In one of his first experiments, Wainford worked with several breeds of salt-resistant rats, animals that can eat as much salt as they want with no effect on blood pressure. (Some rats are born that way, some bred.) “They maintain sodium balance—what goes in comes out. So they’re doing fine,” Wainford says. “But how is that happening? We wanted to know if this protein pathway—the gαi2 pathway—is involved. So we did the most simple experiment ever. I took these little rats that don’t get high blood pressure. We fed them salty diets for three weeks, and then we took their brains and looked at the expression of these proteins.”
“In a simple sense, we study how rats pee,” says Wainford. “It’s a simple way to gain insight into the conversation between the brain and kidney.”
He found a dramatic increase of this protein pathway in a brain region known as a “hot spot” for cardiovascular regulation. “It sends communications directly to the kidney and it sends communications directly to other brain centers,” he says. “And we were like, ‘Wow. That’s kind of interesting.’ So then we took it away.” In the same rats, he blocked the signal pathway by infusing the rats with a specific sequence of DNA that prevented them from making the gαi2 protein. Then he gave the animals salty food again, but this time they couldn’t get rid of the extra salt. As a result, they got high blood pressure.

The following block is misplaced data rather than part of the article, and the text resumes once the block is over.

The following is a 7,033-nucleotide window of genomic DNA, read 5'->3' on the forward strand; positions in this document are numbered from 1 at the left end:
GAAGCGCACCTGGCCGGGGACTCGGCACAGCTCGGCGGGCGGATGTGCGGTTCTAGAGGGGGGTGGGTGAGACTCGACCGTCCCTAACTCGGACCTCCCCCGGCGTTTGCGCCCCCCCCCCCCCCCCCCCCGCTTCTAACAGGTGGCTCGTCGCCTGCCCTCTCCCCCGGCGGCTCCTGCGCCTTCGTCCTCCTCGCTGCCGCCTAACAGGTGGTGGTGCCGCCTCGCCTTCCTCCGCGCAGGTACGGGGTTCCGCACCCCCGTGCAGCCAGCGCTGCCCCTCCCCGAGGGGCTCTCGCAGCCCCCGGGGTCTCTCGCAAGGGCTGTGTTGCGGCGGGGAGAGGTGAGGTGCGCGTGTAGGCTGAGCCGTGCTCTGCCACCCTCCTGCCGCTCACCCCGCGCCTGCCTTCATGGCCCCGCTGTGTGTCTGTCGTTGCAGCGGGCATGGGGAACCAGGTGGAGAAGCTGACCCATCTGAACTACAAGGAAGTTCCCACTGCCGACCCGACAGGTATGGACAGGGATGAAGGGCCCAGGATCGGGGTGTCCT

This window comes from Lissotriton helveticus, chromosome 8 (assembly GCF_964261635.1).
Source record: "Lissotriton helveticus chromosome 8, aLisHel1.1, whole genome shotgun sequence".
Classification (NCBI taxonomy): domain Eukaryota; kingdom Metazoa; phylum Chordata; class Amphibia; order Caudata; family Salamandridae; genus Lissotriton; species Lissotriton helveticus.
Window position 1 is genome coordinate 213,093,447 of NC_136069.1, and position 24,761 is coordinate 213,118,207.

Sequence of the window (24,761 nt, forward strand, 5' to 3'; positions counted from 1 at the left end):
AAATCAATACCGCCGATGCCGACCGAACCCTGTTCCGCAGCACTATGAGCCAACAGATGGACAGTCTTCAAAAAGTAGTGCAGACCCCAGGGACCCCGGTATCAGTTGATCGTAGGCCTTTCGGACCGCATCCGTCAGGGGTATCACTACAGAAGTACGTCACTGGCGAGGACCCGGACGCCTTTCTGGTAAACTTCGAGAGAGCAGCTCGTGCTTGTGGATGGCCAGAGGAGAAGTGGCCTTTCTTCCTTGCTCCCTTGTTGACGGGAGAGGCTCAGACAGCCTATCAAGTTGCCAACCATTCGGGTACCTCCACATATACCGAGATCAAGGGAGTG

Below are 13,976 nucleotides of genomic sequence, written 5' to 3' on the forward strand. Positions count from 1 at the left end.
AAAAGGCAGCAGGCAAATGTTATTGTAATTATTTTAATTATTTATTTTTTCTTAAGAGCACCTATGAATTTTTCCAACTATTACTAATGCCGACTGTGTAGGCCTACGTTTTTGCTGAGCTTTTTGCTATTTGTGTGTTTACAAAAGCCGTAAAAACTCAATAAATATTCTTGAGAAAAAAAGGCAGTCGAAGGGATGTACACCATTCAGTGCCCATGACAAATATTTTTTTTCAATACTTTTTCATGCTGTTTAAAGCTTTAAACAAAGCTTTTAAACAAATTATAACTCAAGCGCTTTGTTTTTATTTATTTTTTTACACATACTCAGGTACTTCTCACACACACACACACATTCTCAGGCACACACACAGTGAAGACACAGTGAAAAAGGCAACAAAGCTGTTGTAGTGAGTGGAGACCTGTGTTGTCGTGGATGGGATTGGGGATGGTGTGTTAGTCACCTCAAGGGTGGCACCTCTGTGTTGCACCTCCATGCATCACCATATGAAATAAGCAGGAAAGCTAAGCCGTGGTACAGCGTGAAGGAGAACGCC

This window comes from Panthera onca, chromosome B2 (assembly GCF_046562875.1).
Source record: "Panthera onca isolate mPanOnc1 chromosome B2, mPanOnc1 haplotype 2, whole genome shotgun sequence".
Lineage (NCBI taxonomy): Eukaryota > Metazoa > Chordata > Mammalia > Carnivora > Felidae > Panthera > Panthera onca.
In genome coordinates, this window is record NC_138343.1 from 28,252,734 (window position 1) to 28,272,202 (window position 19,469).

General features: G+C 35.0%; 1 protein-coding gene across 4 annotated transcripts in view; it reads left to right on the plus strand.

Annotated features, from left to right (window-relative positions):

“When healthy people eat salt, the activity of their central nervous system is turned down to get rid of it,” says Wainford. “When you remove this protein pathway in the brain of salt-resistant rats, that doesn’t happen. They’re not able to turn down the activity of the brain to that same extent.” Wainford, who published this research in Hypertension in 2013, believes this signaling pathway is one of several that affect the control of blood pressure. Other studies in humans have shown that a tiny defect in the gene for this protein—one single base pair off—is linked to hypertension. But his group is the first to find how it works: a clear molecular mechanism that regulates the communication between the brain and the kidney.